vintersorg interview

Vintersorg Interview

By Jimmy Ness

This is the extended version of my first feature for Noisey/Vice. You can check it out here.

While you, dear reader, might have enjoyed black metal for the corpse paint, lavish leather outfits and Satan worship, if you were weird like me you listened to it for the educational value. Andreas Hedlund, also known as Vintersorg after the band he founded in 1996, sings about his passion for science, astronomy, philosophy and nature. Long before I peeled off my metal spikes and put away the impaled bovine heads, I spent hours absorbing his thought-provoking brand of metal.

The 39 year-old plays multiple instruments and leads about half a dozen other projects including Borknagar, Fission, Havayoth, Cronian and Otyg. Despite having cult status among fans, he rarely performs live and instead focuses on his job as a primary school teacher.

His music incorporates folk and progressive elements, and has been labeled everything from space metal to avant garde. But one thing is for certain, if you have never heard someone scream about Christopher Columbus over blast beat drumming, you're in for a treat.

Vintersorg recently called me from Sweden and while my 13 year-old self wept tears of joy, we chatted about being a black metal school teacher, his favourite scientific theories and man’s relationship with nature.

When did you become interested in space, science and the earth?

I guess my interest in these subjects came along with the fact that I was born, in a way. Of course I didn’t really investigate it from the very beginning. When you are a newborn, you don’t have the ability to understand who you are and what you are in this kind of world. But as soon as my mind woke up, I was very interested in all of the subjects that refer to man and nature. I live quite remotely from big cities. I live very far north in Sweden quite near the Polar Circle actually, so I’ve always had these elements around me, the elements of nature. For me I didn’t actually think of it as an interest because it was just my ordinary life. Then of course when I grew up I understood that you could choose a life from another perspective - if you are living in a big city or if you’re living out in the desert or whatever. My mind was just open from the beginning from where I was standing. As a child, you just relate to what you see around you.

Why did you start to write about this stuff in your lyrics?

I don’t know really. For me it was very natural to write about this stuff because that was the world I was growing up in. Of course when you spend so many years with these kind of surroundings you start to get more interested in them. I was learning more about nature so when you are learning more about nature, you are learning more about science. From the beginning of course I was looking at nature from a visual point of view, but after a while you start learning about the other stuff behind the obvious visual kind of things. I always felt a very strong connection with science, nature and folklore. I don’t see that they are opposites. Folklore is of course a kind of pagan belief, but they saw nature from a different perspective they didn’t know about science. I don’t blame them. I think folklore still has a place in life. Of course from our historical perspective, but also from looking at nature with a romantic perspective.   

Do you have a favourite scientific theory that you think one day might be proven to be true?

Some years ago I kind of soaked my mind with that stuff for 24 hours a day. I follow the progress in science but not as frequently as I did five, six, seven years ago. I believe Stephen Hawking’s theory called T.O.E (Theory Of Everything). I think somehow you can find out the theory that connects all of the other theories together, but that one is of course very obscure and hard to translate into our way of thinking. I think there is one great theory that will connect all the other theories. I see wholeness in everything actually.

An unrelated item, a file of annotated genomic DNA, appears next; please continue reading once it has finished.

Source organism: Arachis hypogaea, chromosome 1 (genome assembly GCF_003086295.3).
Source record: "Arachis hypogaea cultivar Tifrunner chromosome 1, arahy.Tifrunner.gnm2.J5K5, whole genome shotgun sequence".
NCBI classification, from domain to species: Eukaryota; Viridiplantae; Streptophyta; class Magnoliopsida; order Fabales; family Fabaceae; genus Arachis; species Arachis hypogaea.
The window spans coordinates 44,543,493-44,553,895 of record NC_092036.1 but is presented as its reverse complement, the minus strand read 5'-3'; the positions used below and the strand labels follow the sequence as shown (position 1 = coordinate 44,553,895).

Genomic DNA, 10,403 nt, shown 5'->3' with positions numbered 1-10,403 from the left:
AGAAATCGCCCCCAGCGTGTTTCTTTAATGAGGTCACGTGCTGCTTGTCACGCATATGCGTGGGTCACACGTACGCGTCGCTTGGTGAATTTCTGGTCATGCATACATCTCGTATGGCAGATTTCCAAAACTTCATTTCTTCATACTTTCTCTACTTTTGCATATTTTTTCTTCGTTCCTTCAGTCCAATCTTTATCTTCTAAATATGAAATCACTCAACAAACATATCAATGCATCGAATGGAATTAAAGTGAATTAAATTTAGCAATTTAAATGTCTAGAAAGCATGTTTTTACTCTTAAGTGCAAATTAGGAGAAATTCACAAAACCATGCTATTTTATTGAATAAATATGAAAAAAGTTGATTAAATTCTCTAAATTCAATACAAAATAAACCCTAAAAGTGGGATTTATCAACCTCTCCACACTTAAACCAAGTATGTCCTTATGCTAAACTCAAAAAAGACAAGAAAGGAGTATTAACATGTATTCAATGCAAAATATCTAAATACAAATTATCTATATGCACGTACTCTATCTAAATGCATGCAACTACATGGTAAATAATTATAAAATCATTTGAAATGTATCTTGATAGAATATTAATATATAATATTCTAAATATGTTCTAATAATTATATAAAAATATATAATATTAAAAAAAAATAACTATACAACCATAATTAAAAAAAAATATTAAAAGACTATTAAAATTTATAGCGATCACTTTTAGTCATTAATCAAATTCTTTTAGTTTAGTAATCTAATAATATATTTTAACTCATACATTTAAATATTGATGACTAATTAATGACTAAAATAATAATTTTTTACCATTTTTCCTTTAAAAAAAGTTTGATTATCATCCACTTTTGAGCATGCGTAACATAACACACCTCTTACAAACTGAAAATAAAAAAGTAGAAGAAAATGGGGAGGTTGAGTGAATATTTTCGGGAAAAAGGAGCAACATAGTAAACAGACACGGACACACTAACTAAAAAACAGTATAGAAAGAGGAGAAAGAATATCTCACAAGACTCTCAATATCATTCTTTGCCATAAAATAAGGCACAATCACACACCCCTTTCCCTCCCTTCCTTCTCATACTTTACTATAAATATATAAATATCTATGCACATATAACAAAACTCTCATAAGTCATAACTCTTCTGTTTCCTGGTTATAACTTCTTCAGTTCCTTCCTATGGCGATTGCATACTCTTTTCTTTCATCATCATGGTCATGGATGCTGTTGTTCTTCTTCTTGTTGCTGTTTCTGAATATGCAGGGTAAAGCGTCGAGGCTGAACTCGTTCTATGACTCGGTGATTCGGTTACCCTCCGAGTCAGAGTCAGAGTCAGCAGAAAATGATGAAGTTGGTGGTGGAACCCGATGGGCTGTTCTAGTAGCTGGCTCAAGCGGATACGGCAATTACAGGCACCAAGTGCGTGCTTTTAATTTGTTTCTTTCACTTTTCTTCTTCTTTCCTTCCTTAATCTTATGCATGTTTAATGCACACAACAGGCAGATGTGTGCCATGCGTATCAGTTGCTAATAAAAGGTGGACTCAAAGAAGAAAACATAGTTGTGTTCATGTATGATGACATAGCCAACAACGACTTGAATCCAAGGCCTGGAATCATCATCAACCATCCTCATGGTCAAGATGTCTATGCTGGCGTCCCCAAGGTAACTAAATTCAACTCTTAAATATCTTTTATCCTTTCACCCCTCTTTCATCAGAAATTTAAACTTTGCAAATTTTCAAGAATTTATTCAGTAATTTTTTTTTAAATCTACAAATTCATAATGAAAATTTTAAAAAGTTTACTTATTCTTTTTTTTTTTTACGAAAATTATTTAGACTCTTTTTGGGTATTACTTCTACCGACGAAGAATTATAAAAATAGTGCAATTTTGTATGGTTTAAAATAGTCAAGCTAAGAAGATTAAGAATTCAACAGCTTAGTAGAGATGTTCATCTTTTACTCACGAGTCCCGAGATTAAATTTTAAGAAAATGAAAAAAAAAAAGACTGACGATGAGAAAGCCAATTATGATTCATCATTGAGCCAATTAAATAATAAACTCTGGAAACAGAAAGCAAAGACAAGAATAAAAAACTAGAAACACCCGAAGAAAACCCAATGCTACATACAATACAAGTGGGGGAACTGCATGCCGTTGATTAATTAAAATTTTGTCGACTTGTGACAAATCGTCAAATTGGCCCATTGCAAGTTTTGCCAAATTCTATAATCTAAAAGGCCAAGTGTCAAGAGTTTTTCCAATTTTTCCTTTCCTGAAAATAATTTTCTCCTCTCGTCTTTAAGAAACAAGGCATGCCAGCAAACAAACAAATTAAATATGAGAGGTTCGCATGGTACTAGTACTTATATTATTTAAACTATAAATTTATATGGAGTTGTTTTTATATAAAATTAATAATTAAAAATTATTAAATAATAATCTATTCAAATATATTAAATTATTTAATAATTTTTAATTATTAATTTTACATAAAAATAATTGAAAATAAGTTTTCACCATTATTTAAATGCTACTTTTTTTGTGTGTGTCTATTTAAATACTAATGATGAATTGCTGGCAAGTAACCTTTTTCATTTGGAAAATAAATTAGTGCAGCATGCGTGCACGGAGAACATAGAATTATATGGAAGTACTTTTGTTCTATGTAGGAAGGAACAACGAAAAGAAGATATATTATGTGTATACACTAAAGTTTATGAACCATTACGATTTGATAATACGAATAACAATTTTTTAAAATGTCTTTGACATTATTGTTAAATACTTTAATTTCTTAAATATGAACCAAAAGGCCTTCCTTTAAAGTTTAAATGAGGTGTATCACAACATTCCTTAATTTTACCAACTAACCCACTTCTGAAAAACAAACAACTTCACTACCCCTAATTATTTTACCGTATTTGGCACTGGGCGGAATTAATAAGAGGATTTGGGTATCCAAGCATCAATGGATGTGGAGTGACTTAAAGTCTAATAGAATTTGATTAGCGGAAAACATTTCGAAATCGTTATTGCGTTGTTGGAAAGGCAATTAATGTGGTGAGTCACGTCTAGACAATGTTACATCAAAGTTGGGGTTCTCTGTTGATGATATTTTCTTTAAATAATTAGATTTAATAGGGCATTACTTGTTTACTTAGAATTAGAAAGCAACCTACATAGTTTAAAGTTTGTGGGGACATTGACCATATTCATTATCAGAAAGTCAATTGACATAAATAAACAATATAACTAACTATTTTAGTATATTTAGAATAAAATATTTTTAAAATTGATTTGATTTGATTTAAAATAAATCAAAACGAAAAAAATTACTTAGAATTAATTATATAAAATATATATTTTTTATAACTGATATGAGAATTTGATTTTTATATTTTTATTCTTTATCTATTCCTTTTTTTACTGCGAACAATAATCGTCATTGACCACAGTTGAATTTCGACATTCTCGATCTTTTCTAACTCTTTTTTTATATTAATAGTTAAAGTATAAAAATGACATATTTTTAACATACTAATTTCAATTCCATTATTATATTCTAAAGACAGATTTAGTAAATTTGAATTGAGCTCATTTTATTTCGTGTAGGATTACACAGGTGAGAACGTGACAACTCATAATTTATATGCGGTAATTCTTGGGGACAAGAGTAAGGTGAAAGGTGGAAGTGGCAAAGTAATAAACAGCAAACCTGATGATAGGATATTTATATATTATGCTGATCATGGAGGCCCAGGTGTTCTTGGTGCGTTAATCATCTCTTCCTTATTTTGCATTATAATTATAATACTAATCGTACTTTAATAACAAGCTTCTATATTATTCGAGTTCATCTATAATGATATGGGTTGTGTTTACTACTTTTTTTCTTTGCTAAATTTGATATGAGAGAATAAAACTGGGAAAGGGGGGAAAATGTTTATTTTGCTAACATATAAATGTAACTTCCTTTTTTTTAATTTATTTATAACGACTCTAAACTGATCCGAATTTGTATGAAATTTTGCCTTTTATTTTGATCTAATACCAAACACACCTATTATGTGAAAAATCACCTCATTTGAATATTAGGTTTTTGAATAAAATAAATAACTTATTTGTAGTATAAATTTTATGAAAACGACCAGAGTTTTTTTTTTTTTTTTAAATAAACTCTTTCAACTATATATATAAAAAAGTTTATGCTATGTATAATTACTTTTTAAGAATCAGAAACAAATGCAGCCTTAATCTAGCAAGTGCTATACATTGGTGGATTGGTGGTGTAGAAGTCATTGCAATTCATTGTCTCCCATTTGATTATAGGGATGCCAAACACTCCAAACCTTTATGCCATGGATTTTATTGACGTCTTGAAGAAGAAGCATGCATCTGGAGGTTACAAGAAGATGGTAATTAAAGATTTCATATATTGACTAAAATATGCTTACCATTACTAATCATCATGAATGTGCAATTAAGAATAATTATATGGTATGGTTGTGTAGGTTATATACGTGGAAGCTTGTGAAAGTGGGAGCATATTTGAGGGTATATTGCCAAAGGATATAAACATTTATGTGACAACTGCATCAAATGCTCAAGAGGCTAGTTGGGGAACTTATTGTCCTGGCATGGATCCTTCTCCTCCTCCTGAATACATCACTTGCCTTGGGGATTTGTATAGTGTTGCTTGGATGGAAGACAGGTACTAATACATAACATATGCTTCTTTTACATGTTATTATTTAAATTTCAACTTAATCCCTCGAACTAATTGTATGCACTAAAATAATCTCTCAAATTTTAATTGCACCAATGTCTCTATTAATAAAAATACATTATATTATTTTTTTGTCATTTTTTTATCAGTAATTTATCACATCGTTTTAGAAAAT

You are a primary school teacher. What grade and what subject do you teach?

I teach children everything from when they are six years old. I teach several subjects right now.  I teach scientific stuff, I also have done some social stuff. I work all my days with children and I think that’s the best way you can have a relationship with humanity because children are so new into this world. They have all this curiosity, they are so open minded. Many adults are also open minded, but when you are a child you don’t have this baggage of cultural stuff, this baggage of religious stuff, you don’t even know what they are. I really like to work with kids because they are so curious about stuff. They want to learn. In seventh grade your mind is filled with other things, your testosterone increases [laughs].

Do any of the students, parents or teachers know that you are a progressive black metal singer?

Yup. I’m 39 years old, so I have parents that are at my age. I live in a small town so they know me perfectly. They know me as a musician and also some of them are my friends and that’s no problem. I’m a very open minded person. I’m very open with who I am and what I do. So everybody knows what I do and everybody’s cool with that. Everybody actually thinks it’s really cool to have a teacher that’s kind of a… well they think of me as a rock star, but I don’t think of me as a rock star. You know the drill.

Are you ever tempted to yell at the students in your black metal voice?

Actually I don’t really do that. Of course kids push your buttons, your invisible buttons at times. But there’s a thing that I do when I go into the school building, I remind myself that the first rule of working with kids is don’t let them push your buttons and when they try to do to it I remind myself that he or she is just trying to do that. But I’m not getting offended by it, so I stay very cool and it’s whatever. I don’t really yell at the children at school with my black metal voice but if you ask my kids at home, they may have another theory about that.

What made you choose a steady occupation over touring full time?